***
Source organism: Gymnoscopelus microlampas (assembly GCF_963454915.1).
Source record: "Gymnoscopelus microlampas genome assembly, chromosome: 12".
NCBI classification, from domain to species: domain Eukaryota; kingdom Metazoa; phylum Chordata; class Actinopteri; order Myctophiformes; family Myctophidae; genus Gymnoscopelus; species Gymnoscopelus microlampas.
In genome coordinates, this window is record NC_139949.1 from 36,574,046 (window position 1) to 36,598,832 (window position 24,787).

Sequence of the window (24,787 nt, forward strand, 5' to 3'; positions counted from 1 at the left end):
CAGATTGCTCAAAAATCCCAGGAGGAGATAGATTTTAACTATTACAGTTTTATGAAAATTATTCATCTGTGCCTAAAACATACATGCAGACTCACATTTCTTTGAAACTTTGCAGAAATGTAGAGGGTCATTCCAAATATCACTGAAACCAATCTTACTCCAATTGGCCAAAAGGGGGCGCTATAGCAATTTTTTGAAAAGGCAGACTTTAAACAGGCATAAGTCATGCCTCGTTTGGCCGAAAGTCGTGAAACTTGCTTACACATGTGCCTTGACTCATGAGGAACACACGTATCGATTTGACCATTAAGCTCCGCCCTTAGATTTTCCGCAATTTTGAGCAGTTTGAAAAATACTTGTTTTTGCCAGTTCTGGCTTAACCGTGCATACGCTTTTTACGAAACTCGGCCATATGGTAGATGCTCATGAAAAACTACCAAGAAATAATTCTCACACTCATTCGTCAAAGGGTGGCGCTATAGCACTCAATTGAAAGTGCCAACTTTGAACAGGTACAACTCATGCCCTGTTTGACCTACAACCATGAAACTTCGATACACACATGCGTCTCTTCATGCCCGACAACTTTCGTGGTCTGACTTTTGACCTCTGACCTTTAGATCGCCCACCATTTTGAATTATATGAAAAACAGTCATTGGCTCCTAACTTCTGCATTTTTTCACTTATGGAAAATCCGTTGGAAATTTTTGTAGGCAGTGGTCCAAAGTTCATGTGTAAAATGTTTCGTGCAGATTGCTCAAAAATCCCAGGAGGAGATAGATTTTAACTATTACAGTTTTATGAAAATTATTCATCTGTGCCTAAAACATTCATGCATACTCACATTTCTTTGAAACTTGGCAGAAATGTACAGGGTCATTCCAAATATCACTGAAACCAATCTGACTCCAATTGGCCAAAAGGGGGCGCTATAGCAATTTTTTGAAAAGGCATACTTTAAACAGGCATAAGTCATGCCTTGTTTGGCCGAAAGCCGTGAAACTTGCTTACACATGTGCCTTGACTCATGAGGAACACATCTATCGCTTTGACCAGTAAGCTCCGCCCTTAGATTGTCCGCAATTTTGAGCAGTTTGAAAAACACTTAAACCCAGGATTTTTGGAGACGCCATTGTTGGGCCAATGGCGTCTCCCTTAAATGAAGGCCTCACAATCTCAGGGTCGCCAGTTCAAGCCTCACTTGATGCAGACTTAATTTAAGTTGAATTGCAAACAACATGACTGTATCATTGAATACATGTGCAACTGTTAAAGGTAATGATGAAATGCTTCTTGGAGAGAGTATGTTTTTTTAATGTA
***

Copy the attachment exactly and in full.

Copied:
Source organism: Gymnoscopelus microlampas (assembly GCF_963454915.1).
Source record: "Gymnoscopelus microlampas genome assembly, chromosome: 12".
NCBI classification, from domain to species: domain Eukaryota; kingdom Metazoa; phylum Chordata; class Actinopteri; order Myctophiformes; family Myctophidae; genus Gymnoscopelus; species Gymnoscopelus microlampas.
In genome coordinates, this window is record NC_139949.1 from 36,574,046 (window position 1) to 36,598,832 (window position 24,787).

Sequence of the window (24,787 nt, forward strand, 5' to 3'; positions counted from 1 at the left end):
CAGATTGCTCAAAAATCCCAGGAGGAGATAGATTTTAACTATTACAGTTTTATGAAAATTATTCATCTGTGCCTAAAACATACATGCAGACTCACATTTCTTTGAAACTTTGCAGAAATGTAGAGGGTCATTCCAAATATCACTGAAACCAATCTTACTCCAATTGGCCAAAAGGGGGCGCTATAGCAATTTTTTGAAAAGGCAGACTTTAAACAGGCATAAGTCATGCCTCGTTTGGCCGAAAGTCGTGAAACTTGCTTACACATGTGCCTTGACTCATGAGGAACACACGTATCGATTTGACCATTAAGCTCCGCCCTTAGATTTTCCGCAATTTTGAGCAGTTTGAAAAATACTTGTTTTTGCCAGTTCTGGCTTAACCGTGCATACGCTTTTTACGAAACTCGGCCATATGGTAGATGCTCATGAAAAACTACCAAGAAATAATTCTCACACTCATTCGTCAAAGGGTGGCGCTATAGCACTCAATTGAAAGTGCCAACTTTGAACAGGTACAACTCATGCCCTGTTTGACCTACAACCATGAAACTTCGATACACACATGCGTCTCTTCATGCCCGACAACTTTCGTGGTCTGACTTTTGACCTCTGACCTTTAGATCGCCCACCATTTTGAATTATATGAAAAACAGTCATTGGCTCCTAACTTCTGCATTTTTTCACTTATGGAAAATCCGTTGGAAATTTTTGTAGGCAGTGGTCCAAAGTTCATGTGTAAAATGTTTCGTGCAGATTGCTCAAAAATCCCAGGAGGAGATAGATTTTAACTATTACAGTTTTATGAAAATTATTCATCTGTGCCTAAAACATTCATGCATACTCACATTTCTTTGAAACTTGGCAGAAATGTACAGGGTCATTCCAAATATCACTGAAACCAATCTGACTCCAATTGGCCAAAAGGGGGCGCTATAGCAATTTTTTGAAAAGGCATACTTTAAACAGGCATAAGTCATGCCTTGTTTGGCCGAAAGCCGTGAAACTTGCTTACACATGTGCCTTGACTCATGAGGAACACATCTATCGCTTTGACCAGTAAGCTCCGCCCTTAGATTGTCCGCAATTTTGAGCAGTTTGAAAAACACTTAAACCCAGGATTTTTGGAGACGCCATTGTTGGGCCAATGGCGTCTCCCTTAAATGAAGGCCTCACAATCTCAGGGTCGCCAGTTCAAGCCTCACTTGATGCAGACTTAATTTAAGTTGAATTGCAAACAACATGACTGTATCATTGAATACATGTGCAACTGTTAAAGGTAATGATGAAATGCTTCTTGGAGAGAGTATGTTTTTTTAATGTA